Two American artists with biographies and themes in common. One has been a household name for over fifty years—the other is only now getting the recognition she deserves.
A 2018 profile of Jasper Johns in the New York Times opens with the declaration that Johns (born 1930) was “widely regarded as America’s foremost living artist.” A year earlier, two traveling group exhibitions—at the Brooklyn Museum and Tate Modern in London—had helped shed light on Emma Amos (1937–2020), another pivotal figure in postwar American art. But unlike Johns, Amos has failed to receive widespread popular attention, even though both were rough contemporaries with common themes that occur across their work. This fall and winter, each artist is the subject of concurrent retrospectives at the Philadelphia Museum of Art: Emma Amos: Color Odyssey and Jasper Johns: Mind/Mirror. For Amos, this is the final venue of the first major solo exhibition devoted to her work.
I have the distinct memory of encountering the work of Jasper Johns for the first time as an undergraduate. Even on a PowerPoint slide in a dark room, the allure of his experimental use of media and the textural qualities of encaustic (basically, hot wax with pigment) were startling. Likewise, my professor’s enthusiasm for Johns was infectious, and soon after, I visited the Whitney Museum of American Art in New York to see Three Flags (1958) for myself.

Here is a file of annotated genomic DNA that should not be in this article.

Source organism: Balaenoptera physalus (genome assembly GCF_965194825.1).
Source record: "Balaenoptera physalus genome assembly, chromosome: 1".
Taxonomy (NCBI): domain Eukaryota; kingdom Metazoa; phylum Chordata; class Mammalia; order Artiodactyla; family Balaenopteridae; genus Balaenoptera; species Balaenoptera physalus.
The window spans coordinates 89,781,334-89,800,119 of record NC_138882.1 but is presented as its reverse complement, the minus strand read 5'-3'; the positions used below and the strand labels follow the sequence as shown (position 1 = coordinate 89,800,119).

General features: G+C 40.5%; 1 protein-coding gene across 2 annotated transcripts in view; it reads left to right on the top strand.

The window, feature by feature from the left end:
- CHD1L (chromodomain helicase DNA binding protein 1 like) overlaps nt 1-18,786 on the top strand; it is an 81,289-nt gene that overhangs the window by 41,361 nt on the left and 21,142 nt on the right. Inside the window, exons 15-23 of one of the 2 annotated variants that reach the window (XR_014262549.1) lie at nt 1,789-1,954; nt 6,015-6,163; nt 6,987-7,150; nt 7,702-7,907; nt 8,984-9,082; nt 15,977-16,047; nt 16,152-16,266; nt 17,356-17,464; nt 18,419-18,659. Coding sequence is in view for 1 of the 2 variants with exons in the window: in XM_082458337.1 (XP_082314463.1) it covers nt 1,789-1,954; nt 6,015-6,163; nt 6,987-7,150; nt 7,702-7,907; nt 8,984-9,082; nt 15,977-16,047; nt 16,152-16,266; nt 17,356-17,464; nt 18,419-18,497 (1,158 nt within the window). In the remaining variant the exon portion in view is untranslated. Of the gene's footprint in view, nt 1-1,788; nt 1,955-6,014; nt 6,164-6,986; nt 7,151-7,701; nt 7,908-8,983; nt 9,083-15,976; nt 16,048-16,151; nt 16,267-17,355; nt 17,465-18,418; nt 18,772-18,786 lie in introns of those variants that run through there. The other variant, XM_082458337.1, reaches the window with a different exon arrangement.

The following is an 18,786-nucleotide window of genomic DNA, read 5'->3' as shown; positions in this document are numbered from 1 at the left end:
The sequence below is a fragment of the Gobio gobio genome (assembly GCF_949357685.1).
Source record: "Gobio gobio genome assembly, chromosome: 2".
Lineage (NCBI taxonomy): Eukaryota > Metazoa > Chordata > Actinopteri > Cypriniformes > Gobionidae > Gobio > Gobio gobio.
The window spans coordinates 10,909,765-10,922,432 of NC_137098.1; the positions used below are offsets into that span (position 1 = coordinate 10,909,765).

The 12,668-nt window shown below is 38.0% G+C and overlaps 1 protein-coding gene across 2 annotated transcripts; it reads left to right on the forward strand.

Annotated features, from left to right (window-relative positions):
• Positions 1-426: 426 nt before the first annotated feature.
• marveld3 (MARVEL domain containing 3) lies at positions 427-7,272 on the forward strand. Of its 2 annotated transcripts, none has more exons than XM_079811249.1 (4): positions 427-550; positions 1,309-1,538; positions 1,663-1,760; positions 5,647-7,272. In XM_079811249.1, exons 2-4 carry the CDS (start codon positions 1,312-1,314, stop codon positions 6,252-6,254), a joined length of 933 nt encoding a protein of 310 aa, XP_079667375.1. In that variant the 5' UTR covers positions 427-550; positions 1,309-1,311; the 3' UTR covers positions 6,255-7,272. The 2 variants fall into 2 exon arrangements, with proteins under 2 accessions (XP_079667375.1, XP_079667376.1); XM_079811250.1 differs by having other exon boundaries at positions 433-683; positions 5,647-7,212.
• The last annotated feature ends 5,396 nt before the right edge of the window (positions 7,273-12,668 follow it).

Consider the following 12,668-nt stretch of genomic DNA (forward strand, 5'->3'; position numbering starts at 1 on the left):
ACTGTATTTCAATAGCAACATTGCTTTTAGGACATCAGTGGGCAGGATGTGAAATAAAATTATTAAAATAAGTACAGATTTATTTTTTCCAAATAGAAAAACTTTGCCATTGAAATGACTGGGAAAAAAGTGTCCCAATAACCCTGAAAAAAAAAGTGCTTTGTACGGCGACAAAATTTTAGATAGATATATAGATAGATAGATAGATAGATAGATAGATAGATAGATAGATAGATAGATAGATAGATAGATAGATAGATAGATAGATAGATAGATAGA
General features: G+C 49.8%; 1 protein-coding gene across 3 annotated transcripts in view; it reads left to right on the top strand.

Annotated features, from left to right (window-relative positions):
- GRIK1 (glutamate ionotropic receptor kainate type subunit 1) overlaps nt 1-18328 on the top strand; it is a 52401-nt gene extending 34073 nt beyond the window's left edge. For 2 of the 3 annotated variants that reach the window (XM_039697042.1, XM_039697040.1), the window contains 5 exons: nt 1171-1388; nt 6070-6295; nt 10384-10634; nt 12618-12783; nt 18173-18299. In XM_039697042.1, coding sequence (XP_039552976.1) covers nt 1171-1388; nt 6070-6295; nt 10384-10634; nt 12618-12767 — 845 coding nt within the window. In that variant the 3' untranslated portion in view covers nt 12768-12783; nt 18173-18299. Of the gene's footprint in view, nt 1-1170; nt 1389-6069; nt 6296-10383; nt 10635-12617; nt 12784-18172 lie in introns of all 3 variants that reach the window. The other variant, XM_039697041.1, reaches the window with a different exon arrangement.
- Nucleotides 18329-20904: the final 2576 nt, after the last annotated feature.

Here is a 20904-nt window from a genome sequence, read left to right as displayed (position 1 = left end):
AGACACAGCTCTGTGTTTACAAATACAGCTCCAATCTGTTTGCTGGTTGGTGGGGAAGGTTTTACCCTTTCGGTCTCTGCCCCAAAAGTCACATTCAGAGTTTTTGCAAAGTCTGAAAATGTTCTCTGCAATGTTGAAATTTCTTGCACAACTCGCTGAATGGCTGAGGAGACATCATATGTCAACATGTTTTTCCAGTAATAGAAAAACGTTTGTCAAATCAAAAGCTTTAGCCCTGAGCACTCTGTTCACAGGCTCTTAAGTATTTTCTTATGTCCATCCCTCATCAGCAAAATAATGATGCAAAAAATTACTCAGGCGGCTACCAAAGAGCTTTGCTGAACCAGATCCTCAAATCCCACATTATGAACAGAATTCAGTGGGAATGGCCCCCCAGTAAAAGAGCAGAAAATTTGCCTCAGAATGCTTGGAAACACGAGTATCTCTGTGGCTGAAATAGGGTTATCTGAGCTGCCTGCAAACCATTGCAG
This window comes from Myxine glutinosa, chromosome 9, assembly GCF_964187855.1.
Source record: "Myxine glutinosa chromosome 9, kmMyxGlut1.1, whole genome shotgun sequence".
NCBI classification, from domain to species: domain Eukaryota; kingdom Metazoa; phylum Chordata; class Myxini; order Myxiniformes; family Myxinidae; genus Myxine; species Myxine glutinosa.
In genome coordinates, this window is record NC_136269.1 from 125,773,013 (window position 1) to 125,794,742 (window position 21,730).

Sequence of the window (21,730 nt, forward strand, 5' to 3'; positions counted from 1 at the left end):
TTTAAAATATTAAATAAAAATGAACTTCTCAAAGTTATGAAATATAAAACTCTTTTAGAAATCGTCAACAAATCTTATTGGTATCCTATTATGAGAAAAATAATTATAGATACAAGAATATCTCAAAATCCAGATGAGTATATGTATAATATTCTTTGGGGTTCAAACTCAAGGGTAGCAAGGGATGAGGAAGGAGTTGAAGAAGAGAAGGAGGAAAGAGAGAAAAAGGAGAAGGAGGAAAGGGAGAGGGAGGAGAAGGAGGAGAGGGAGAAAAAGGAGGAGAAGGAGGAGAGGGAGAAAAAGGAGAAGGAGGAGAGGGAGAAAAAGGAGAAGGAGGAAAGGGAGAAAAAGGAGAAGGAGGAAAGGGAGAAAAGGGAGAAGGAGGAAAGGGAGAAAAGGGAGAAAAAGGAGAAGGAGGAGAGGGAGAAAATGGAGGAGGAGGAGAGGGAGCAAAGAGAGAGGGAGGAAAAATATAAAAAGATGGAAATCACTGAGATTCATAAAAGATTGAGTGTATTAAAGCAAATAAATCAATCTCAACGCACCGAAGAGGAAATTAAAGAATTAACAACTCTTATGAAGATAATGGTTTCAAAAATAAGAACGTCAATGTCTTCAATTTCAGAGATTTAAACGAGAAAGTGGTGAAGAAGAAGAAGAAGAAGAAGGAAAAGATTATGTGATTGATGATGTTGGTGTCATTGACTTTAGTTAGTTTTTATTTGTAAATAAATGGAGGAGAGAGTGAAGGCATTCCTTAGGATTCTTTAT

I have no such memories of Amos because she wasn’t mentioned in any art history class I took in high school, college, or graduate school. It was only when I stumbled upon her Flower Sniffer of 1966, on view in 2018 at the ICA/Boston presentation of We Wanted a Revolution: Black Radical Women, 1965–85 that I discovered her radical work the first time. It was not until I arrived at the Philadelphia Museum of Art in 2019 that I had an opportunity to view her work more closely, spending time with 3 Ladies (1970) in the museum’s storage facilities. But it became clear then, too, that Amos was just as innovative as Johns, combining a dizzying array of printmaking techniques in a single work.
In fact, Amos and Johns overlap in their career trajectories despite their differing levels of public recognition and representation in museum collections. Both artists were born in Georgia and raised in the South before establishing their reputations in New York. At the initiation of Hale Woodruff, Amos was invited to join the influential Black artists’ collective Spiral, becoming its youngest and sole female member. Through Spiral she was given the opportunity to exhibit her work alongside Woodruff, Romare Bearden, and Norman Lewis among others. Johns, too, benefited from his close friendships with artists, including John Cage and Merce Cunningham, and collaboration through his relationship with Robert Rauschenberg.